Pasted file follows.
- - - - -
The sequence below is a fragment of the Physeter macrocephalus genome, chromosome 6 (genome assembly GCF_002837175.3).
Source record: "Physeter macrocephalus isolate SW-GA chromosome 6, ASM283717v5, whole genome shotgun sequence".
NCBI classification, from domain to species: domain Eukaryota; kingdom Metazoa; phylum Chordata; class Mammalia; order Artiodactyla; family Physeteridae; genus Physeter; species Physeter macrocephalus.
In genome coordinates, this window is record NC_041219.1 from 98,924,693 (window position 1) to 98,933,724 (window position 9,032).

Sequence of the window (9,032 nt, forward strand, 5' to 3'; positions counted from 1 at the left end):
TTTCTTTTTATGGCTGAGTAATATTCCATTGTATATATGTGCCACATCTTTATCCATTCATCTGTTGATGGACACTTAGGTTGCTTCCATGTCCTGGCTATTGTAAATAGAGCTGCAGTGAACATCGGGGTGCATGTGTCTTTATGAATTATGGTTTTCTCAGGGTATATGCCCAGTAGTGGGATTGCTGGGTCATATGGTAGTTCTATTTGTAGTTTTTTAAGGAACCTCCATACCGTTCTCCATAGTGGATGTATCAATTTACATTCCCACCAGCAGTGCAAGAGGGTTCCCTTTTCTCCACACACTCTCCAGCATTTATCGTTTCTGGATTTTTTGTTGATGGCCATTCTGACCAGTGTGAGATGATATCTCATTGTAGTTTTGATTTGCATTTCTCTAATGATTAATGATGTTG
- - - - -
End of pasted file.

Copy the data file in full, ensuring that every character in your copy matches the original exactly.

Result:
The sequence below is a fragment of the Physeter macrocephalus genome, chromosome 6 (genome assembly GCF_002837175.3).
Source record: "Physeter macrocephalus isolate SW-GA chromosome 6, ASM283717v5, whole genome shotgun sequence".
NCBI classification, from domain to species: domain Eukaryota; kingdom Metazoa; phylum Chordata; class Mammalia; order Artiodactyla; family Physeteridae; genus Physeter; species Physeter macrocephalus.
In genome coordinates, this window is record NC_041219.1 from 98,924,693 (window position 1) to 98,933,724 (window position 9,032).

Sequence of the window (9,032 nt, forward strand, 5' to 3'; positions counted from 1 at the left end):
TTTCTTTTTATGGCTGAGTAATATTCCATTGTATATATGTGCCACATCTTTATCCATTCATCTGTTGATGGACACTTAGGTTGCTTCCATGTCCTGGCTATTGTAAATAGAGCTGCAGTGAACATCGGGGTGCATGTGTCTTTATGAATTATGGTTTTCTCAGGGTATATGCCCAGTAGTGGGATTGCTGGGTCATATGGTAGTTCTATTTGTAGTTTTTTAAGGAACCTCCATACCGTTCTCCATAGTGGATGTATCAATTTACATTCCCACCAGCAGTGCAAGAGGGTTCCCTTTTCTCCACACACTCTCCAGCATTTATCGTTTCTGGATTTTTTGTTGATGGCCATTCTGACCAGTGTGAGATGATATCTCATTGTAGTTTTGATTTGCATTTCTCTAATGATTAATGATGTTG